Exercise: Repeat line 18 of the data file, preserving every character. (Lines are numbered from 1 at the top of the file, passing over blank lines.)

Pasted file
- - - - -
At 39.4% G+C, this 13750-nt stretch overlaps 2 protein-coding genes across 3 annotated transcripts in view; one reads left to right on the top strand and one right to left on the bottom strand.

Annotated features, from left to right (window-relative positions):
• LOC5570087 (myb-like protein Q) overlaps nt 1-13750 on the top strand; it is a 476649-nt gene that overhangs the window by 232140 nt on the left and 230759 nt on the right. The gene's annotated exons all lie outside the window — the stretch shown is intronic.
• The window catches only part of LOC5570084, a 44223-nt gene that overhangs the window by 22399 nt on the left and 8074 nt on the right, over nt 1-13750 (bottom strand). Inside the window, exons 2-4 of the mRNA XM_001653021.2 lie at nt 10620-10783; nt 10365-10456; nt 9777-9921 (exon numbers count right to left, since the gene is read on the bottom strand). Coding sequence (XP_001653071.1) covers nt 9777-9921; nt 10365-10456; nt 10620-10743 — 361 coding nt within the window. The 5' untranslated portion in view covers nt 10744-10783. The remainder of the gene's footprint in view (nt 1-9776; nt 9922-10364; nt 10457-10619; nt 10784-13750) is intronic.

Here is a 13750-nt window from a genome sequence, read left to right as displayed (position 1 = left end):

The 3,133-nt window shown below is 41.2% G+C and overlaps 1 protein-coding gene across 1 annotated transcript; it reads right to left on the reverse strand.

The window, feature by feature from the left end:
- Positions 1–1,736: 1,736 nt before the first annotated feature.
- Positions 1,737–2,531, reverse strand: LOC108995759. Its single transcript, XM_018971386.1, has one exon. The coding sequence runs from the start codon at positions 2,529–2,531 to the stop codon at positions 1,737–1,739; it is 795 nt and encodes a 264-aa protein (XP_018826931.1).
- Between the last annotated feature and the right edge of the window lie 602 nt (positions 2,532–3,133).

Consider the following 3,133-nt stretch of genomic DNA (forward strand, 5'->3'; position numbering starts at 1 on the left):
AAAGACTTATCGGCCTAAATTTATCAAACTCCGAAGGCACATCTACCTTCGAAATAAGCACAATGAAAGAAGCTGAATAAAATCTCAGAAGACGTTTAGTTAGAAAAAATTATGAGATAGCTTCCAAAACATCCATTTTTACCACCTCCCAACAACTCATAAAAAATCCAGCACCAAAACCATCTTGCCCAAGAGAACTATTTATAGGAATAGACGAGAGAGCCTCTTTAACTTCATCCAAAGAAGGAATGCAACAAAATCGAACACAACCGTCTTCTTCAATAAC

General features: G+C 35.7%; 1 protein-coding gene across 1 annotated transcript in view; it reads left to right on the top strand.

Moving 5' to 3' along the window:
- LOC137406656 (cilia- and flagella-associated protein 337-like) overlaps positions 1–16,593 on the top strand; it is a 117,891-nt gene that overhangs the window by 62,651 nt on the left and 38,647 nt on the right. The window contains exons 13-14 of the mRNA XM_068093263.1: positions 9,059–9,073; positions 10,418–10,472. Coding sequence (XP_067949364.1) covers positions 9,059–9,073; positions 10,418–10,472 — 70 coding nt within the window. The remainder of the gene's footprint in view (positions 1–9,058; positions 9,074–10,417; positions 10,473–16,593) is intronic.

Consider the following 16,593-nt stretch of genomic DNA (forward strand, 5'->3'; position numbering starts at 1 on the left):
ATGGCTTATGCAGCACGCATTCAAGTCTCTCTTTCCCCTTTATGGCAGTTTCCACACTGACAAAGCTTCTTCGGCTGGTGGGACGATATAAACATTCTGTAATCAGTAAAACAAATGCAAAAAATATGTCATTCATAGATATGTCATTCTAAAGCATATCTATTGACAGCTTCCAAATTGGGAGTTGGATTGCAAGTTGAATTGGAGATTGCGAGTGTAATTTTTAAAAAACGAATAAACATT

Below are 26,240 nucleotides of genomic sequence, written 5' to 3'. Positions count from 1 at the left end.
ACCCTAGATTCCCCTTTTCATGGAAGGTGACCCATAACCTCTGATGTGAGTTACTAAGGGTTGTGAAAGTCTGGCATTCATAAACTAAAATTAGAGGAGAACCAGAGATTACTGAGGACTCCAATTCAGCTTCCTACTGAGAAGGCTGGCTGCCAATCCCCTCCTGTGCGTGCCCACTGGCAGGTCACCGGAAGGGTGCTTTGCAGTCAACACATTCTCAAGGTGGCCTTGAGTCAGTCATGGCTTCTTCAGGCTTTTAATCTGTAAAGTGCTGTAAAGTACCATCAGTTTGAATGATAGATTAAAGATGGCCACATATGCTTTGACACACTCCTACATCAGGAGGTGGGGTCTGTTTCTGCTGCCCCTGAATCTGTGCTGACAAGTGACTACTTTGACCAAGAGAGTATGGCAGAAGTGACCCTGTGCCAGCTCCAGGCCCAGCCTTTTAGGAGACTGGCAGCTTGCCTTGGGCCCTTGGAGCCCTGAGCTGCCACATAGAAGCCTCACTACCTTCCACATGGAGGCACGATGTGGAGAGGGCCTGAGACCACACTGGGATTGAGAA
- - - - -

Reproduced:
Below are 26,240 nucleotides of genomic sequence, written 5' to 3'. Positions count from 1 at the left end.